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Animistic Apparatus: Stories of Encounters

by May Adadol Ingawanij


Animistic Apparatus: Stories of Encounters

What if exhibitions weren’t primarily addressed to humans?

Southeast Asia’s art history includes the long history of making objects and performances as offerings, situating artistic practice in animistic ecologies relating humans with spirits and other nonhuman beings. Itinerant projectionists in Thailand were routinely commissioned to show outdoor movies as site-specific nocturnal rituals addressing those spirits with local- ised sovereign power over that site, a fascinating form of ritual practice that emerged some time in the mid twentieth century and retains a residual presence to this day.

Animistic Apparatus draws inspiration from Southeast Asia’s ritualistic genealogy of artistic practice and expression. This curatorial project asks what if contemporary film screenings and installations were reimagined as if they were rituals offered and addressed to nonhuman beings. What if artistic ecology positioned humans as precarious makers of offerings, rather than as authors of work or producers of self-expression? What could artistic practices and exhibitions be if humans were situated as one of the mediating parts of the apparatus and ritual of communication with nonhuman beings, and human audiences were an incidental part of the enactment and display of art, neither invited to nor excluded from the ritual or the event?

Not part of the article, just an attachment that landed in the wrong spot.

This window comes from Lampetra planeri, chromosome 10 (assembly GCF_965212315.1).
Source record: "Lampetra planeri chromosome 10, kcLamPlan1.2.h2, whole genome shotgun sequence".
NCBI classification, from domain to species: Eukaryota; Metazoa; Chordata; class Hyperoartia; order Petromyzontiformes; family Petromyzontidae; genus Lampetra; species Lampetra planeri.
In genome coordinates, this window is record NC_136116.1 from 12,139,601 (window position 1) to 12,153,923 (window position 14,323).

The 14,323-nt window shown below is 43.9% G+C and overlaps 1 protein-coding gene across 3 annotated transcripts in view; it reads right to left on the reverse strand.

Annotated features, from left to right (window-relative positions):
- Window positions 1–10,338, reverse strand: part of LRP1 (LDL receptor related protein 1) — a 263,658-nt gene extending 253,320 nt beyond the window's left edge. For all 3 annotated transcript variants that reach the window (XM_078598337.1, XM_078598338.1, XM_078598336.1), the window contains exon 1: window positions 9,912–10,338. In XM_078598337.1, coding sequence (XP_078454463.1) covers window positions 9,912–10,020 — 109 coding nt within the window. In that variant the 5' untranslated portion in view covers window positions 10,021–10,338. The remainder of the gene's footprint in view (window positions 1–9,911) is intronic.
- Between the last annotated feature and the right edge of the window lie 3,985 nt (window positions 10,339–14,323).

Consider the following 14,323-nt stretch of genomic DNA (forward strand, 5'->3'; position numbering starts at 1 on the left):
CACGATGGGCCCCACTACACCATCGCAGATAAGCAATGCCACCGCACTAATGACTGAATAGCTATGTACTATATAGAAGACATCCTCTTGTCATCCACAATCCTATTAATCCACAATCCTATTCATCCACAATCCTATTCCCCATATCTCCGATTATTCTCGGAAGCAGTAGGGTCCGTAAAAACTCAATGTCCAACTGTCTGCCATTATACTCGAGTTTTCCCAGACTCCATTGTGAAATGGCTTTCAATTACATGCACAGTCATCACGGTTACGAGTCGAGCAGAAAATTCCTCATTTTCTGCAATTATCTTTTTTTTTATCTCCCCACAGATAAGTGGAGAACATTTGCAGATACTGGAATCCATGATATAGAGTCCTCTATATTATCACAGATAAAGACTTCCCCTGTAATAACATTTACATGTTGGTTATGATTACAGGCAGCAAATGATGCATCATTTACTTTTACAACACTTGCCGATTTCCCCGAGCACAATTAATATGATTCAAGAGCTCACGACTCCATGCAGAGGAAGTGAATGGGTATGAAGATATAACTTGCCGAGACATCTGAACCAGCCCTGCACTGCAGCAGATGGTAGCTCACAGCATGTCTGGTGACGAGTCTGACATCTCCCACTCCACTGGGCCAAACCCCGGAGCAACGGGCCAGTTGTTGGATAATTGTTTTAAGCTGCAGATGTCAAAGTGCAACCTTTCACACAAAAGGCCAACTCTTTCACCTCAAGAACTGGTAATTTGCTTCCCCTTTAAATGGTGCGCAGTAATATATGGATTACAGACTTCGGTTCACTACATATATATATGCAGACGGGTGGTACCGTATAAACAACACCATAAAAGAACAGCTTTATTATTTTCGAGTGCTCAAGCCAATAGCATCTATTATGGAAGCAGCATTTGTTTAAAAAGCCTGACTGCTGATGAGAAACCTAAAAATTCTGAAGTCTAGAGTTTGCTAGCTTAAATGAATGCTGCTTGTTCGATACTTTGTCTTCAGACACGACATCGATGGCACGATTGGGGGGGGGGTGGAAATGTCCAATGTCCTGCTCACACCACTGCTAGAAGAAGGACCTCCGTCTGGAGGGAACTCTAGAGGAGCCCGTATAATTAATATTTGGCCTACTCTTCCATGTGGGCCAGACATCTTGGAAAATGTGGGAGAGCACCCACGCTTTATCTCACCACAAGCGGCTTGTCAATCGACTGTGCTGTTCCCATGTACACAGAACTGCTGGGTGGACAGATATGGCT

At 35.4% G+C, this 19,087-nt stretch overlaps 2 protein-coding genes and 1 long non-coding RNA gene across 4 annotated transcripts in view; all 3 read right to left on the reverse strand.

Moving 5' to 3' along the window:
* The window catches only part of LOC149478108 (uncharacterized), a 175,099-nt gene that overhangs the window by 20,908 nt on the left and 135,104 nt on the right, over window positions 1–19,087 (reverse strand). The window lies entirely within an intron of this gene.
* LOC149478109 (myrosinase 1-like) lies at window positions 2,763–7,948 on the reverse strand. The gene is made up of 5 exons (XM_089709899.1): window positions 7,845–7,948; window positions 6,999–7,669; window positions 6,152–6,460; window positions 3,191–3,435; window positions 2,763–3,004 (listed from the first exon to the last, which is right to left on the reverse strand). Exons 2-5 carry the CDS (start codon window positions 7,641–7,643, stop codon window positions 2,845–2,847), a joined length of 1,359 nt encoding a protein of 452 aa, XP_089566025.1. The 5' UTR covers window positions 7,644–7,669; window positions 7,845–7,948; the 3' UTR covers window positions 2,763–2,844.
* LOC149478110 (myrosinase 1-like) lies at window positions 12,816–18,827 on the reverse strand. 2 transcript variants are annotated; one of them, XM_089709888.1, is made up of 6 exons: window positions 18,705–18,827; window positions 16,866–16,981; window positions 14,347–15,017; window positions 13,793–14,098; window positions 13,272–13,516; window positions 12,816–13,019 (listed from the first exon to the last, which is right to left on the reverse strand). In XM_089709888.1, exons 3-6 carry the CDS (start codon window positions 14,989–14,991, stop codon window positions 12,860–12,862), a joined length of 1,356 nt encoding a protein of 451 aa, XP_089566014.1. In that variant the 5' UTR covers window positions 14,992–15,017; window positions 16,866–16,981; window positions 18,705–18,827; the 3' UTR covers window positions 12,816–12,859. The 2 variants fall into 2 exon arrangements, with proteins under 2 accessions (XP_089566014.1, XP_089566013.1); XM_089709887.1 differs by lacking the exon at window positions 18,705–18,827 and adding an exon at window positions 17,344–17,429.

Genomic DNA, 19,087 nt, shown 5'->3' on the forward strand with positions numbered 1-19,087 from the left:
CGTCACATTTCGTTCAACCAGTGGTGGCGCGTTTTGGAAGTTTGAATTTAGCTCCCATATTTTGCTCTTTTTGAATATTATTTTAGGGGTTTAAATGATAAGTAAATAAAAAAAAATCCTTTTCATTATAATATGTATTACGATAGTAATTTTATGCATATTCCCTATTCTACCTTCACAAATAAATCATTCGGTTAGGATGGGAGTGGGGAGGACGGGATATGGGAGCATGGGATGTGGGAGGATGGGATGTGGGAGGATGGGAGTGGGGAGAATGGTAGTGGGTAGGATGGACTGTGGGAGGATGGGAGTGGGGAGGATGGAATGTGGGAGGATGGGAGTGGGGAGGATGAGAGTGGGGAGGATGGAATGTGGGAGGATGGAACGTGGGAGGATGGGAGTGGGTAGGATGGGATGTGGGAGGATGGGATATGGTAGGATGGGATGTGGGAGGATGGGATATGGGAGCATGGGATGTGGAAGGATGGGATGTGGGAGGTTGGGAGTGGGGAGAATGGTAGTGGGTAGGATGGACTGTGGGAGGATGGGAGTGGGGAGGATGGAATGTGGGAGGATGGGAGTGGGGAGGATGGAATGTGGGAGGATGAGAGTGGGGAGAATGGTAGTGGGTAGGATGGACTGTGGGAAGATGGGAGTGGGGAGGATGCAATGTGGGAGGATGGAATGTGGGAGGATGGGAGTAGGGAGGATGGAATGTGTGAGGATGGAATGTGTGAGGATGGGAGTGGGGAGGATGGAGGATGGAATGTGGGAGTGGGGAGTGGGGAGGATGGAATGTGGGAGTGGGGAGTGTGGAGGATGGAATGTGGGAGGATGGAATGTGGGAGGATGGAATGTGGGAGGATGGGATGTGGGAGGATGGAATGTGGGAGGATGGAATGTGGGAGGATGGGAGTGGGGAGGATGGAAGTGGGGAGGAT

It is a privilege to be collaborating with our comrade & kin, Berwick Film & Media Festi- val, to bring Animistic Apparatus to this year’s festival. This second iteration of the project’s speculative exhibition takes the form of site-based installations, performances, and story- telling, featuring visionary Southeast Asian artists Lucy Davis, Lav Diaz, Chris Chong Chan Fui, Tanatchai Bandasak and Apichatpong Weerasethakul. Dispersed across Berwick-up- on-Tweed, the installations stage an encounter between the artists’ works and the open air sites and spaces of historical sedimentation of the town, embracing the vulnerability of exposure to its weather, its geographical and infrastructural composition, and nocturnal ambience. Animistic Apparatus also connects in a spirit of kinship with the exhibition and performances by George Clark and lololol collective.